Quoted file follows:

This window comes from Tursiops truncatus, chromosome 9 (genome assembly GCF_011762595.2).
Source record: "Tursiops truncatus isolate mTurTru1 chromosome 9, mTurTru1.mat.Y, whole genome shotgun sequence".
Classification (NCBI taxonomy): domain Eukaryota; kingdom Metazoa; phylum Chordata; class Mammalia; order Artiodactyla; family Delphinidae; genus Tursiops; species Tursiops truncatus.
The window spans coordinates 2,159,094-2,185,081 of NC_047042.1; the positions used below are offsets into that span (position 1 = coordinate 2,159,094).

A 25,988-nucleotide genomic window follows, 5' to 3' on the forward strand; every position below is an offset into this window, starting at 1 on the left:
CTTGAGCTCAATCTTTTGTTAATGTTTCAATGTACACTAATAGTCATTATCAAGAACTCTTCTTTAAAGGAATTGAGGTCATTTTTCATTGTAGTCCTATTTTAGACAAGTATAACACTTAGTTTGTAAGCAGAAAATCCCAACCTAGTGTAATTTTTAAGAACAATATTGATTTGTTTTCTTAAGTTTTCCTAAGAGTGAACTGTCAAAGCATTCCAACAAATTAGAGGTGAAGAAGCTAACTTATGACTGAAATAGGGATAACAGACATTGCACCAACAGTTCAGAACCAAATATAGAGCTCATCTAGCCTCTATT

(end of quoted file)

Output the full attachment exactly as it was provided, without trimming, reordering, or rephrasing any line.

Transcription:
This window comes from Tursiops truncatus, chromosome 9 (genome assembly GCF_011762595.2).
Source record: "Tursiops truncatus isolate mTurTru1 chromosome 9, mTurTru1.mat.Y, whole genome shotgun sequence".
Classification (NCBI taxonomy): domain Eukaryota; kingdom Metazoa; phylum Chordata; class Mammalia; order Artiodactyla; family Delphinidae; genus Tursiops; species Tursiops truncatus.
The window spans coordinates 2,159,094-2,185,081 of NC_047042.1; the positions used below are offsets into that span (position 1 = coordinate 2,159,094).

A 25,988-nucleotide genomic window follows, 5' to 3' on the forward strand; every position below is an offset into this window, starting at 1 on the left:
CTTGAGCTCAATCTTTTGTTAATGTTTCAATGTACACTAATAGTCATTATCAAGAACTCTTCTTTAAAGGAATTGAGGTCATTTTTCATTGTAGTCCTATTTTAGACAAGTATAACACTTAGTTTGTAAGCAGAAAATCCCAACCTAGTGTAATTTTTAAGAACAATATTGATTTGTTTTCTTAAGTTTTCCTAAGAGTGAACTGTCAAAGCATTCCAACAAATTAGAGGTGAAGAAGCTAACTTATGACTGAAATAGGGATAACAGACATTGCACCAACAGTTCAGAACCAAATATAGAGCTCATCTAGCCTCTATT